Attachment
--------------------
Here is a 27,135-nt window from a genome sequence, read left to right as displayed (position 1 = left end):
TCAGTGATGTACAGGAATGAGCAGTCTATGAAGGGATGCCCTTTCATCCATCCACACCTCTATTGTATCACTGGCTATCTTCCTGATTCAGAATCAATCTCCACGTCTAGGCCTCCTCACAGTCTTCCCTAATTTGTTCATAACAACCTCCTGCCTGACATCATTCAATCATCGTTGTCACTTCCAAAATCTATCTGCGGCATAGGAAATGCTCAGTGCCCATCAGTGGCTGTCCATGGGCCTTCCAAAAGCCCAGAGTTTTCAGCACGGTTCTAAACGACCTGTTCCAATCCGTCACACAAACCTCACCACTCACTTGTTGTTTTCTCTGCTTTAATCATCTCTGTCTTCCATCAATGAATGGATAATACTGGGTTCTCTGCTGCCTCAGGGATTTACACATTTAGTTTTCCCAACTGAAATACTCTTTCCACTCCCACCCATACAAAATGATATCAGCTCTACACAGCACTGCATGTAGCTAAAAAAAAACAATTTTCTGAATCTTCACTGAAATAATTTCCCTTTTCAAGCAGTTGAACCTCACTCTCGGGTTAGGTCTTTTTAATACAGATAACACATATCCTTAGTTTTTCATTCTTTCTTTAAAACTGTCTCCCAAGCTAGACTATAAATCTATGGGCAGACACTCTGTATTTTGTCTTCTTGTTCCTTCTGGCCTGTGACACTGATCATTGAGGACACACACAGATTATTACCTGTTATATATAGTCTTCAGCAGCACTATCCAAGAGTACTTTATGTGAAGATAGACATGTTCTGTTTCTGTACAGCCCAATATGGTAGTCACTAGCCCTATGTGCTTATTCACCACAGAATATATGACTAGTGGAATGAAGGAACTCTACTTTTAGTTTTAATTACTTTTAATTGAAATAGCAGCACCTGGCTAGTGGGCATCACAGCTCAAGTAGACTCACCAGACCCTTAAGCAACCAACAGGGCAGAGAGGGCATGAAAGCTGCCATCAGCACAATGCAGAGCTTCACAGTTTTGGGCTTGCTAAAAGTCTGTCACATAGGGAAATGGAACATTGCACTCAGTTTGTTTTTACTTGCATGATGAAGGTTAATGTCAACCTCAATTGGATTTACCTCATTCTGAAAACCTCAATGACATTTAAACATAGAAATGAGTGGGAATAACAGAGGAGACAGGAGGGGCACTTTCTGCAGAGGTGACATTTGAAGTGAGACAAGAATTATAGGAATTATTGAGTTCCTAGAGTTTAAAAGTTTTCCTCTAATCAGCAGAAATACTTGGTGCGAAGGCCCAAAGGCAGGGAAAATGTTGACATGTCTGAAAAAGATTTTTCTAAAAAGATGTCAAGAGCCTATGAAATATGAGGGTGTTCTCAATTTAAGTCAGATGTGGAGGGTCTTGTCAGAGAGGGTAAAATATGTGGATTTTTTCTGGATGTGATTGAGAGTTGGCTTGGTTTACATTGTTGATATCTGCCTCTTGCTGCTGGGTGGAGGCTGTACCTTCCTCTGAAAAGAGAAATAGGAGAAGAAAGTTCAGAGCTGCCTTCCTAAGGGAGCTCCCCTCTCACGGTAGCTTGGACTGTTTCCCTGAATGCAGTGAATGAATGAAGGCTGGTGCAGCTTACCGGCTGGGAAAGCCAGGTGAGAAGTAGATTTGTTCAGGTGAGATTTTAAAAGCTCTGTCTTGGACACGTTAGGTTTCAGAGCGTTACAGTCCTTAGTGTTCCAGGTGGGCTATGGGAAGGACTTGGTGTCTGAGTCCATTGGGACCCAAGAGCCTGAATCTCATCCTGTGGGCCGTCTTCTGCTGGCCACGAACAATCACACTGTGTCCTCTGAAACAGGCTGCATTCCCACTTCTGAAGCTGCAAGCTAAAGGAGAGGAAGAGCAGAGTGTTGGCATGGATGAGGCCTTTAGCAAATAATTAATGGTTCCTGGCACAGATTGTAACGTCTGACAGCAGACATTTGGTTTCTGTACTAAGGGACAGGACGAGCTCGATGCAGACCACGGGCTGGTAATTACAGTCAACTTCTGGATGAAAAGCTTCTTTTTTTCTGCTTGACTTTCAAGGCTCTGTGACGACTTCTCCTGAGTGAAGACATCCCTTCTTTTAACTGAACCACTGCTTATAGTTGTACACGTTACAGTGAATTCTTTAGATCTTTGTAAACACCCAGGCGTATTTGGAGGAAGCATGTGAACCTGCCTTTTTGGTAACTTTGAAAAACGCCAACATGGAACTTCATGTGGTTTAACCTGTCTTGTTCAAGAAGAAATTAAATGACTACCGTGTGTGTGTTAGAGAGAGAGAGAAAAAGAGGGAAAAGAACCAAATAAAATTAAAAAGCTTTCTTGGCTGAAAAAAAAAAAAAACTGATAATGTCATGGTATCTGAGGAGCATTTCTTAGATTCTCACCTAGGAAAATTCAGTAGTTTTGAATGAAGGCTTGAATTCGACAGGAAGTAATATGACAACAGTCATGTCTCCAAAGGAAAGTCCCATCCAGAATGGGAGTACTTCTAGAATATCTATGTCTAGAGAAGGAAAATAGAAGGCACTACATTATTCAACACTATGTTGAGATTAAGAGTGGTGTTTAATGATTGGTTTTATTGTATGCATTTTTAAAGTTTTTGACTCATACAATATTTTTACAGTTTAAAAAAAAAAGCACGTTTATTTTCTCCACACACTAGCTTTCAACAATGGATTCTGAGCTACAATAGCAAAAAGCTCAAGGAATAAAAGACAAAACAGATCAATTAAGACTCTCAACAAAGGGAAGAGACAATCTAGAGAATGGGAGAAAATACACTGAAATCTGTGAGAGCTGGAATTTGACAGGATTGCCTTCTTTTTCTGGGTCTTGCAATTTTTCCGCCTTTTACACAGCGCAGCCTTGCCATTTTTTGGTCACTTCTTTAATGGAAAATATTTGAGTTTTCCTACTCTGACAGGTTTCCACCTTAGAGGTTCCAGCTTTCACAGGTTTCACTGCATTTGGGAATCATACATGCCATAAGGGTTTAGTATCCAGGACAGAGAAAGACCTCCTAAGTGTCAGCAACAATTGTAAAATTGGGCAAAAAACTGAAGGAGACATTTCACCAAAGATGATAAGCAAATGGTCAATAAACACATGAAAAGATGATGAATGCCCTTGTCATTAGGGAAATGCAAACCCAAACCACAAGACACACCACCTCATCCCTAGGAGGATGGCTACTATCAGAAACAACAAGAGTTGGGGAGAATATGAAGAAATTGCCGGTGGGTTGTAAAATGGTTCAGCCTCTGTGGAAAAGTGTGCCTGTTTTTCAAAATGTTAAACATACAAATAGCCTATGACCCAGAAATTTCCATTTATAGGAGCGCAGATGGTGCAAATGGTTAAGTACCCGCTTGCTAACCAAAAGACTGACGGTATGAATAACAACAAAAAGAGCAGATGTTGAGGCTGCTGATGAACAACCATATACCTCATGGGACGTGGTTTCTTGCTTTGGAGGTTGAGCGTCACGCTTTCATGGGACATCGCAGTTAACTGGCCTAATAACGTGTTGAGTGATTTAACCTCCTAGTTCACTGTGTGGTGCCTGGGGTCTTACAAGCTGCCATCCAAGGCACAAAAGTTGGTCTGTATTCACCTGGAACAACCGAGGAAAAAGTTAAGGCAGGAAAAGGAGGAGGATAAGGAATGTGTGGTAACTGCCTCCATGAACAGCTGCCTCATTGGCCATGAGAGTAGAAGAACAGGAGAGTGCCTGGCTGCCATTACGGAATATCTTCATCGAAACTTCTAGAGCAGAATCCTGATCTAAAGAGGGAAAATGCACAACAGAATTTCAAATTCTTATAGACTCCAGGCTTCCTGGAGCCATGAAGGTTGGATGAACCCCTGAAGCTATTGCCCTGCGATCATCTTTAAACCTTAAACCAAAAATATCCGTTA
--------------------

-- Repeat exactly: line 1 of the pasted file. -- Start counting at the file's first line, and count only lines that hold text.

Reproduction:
Here is a 27,135-nt window from a genome sequence, read left to right as displayed (position 1 = left end):